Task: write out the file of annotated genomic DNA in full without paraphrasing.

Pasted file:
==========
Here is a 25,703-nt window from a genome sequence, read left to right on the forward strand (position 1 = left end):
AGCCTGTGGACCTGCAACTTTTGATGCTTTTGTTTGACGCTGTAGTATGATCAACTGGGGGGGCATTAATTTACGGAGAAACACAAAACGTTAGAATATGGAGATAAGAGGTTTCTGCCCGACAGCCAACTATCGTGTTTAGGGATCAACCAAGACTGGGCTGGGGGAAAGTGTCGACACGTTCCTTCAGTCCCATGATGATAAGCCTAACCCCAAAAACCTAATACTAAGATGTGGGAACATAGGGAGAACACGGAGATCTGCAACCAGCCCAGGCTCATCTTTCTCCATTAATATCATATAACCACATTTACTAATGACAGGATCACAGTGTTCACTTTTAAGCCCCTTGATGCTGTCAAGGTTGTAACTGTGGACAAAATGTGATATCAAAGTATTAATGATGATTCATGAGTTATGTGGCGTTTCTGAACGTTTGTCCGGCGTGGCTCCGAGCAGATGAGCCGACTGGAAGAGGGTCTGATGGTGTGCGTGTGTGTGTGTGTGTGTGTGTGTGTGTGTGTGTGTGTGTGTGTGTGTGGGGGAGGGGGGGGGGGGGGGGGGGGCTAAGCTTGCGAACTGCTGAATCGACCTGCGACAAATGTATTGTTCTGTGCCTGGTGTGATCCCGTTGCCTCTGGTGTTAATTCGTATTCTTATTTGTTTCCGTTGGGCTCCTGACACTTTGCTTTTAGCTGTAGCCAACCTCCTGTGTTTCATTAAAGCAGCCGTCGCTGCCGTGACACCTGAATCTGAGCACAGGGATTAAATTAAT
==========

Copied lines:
Here is a 25,703-nt window from a genome sequence, read left to right on the forward strand (position 1 = left end):
AGCCTGTGGACCTGCAACTTTTGATGCTTTTGTTTGACGCTGTAGTATGATCAACTGGGGGGGCATTAATTTACGGAGAAACACAAAACGTTAGAATATGGAGATAAGAGGTTTCTGCCCGACAGCCAACTATCGTGTTTAGGGATCAACCAAGACTGGGCTGGGGGAAAGTGTCGACACGTTCCTTCAGTCCCATGATGATAAGCCTAACCCCAAAAACCTAATACTAAGATGTGGGAACATAGGGAGAACACGGAGATCTGCAACCAGCCCAGGCTCATCTTTCTCCATTAATATCATATAACCACATTTACTAATGACAGGATCACAGTGTTCACTTTTAAGCCCCTTGATGCTGTCAAGGTTGTAACTGTGGACAAAATGTGATATCAAAGTATTAATGATGATTCATGAGTTATGTGGCGTTTCTGAACGTTTGTCCGGCGTGGCTCCGAGCAGATGAGCCGACTGGAAGAGGGTCTGATGGTGTGCGTGTGTGTGTGTGTGTGTGTGTGTGTGTGTGTGTGTGTGTGTGTGTGTGGGGGAGGGGGGGGGGGGGGGGGGGGCTAAGCTTGCGAACTGCTGAATCGACCTGCGACAAATGTATTGTTCTGTGCCTGGTGTGATCCCGTTGCCTCTGGTGTTAATTCGTATTCTTATTTGTTTCCGTTGGGCTCCTGACACTTTGCTTTTAGCTGTAGCCAACCTCCTGTGTTTCATTAAAGCAGCCGTCGCTGCCGTGACACCTGAATCTGAGCACAGGGATTAAATTAAT